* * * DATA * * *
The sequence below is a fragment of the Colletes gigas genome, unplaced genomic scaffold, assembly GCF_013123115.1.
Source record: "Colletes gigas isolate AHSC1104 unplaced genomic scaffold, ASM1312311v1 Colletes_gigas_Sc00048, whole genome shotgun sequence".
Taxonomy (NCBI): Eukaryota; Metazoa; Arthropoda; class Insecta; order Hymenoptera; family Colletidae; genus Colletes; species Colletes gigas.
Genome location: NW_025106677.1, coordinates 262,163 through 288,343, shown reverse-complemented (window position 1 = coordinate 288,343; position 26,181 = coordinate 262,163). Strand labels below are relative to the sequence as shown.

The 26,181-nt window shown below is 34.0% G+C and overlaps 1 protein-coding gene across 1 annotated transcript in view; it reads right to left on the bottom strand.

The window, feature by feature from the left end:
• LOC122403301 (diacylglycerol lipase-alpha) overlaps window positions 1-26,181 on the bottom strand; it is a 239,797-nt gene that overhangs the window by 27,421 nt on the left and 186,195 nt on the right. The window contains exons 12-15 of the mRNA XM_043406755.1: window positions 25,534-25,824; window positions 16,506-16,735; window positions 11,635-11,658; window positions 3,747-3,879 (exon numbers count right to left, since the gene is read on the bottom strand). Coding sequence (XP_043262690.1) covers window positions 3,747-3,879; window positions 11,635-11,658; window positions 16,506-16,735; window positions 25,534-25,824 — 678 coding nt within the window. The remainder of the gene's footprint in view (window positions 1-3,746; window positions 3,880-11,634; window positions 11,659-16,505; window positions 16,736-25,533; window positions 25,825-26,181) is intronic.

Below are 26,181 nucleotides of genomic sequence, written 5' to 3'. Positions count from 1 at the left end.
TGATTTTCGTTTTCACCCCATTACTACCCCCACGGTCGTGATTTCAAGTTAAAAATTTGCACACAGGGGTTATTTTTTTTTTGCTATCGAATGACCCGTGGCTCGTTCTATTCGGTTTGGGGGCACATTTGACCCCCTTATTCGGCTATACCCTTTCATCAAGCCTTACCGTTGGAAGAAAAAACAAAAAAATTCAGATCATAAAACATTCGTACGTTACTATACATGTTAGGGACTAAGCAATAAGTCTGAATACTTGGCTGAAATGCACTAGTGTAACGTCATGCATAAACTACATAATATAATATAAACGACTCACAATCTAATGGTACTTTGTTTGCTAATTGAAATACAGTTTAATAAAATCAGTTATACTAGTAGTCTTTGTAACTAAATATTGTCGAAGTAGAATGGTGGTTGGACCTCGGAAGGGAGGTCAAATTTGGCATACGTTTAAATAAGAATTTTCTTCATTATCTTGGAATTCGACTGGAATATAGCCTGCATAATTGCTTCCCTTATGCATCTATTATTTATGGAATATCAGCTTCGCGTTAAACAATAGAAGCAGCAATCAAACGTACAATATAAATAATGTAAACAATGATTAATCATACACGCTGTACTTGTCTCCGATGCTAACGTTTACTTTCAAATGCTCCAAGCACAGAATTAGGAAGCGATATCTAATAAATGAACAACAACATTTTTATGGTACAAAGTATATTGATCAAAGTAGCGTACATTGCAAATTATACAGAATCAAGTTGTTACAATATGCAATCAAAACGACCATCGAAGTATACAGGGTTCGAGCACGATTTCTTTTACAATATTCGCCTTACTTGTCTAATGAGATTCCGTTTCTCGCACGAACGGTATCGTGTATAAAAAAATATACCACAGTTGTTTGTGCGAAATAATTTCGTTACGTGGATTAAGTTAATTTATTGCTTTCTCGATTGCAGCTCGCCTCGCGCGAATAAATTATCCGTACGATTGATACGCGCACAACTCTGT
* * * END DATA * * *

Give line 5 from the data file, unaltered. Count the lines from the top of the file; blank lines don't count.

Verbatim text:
The 26,181-nt window shown below is 34.0% G+C and overlaps 1 protein-coding gene across 1 annotated transcript in view; it reads right to left on the bottom strand.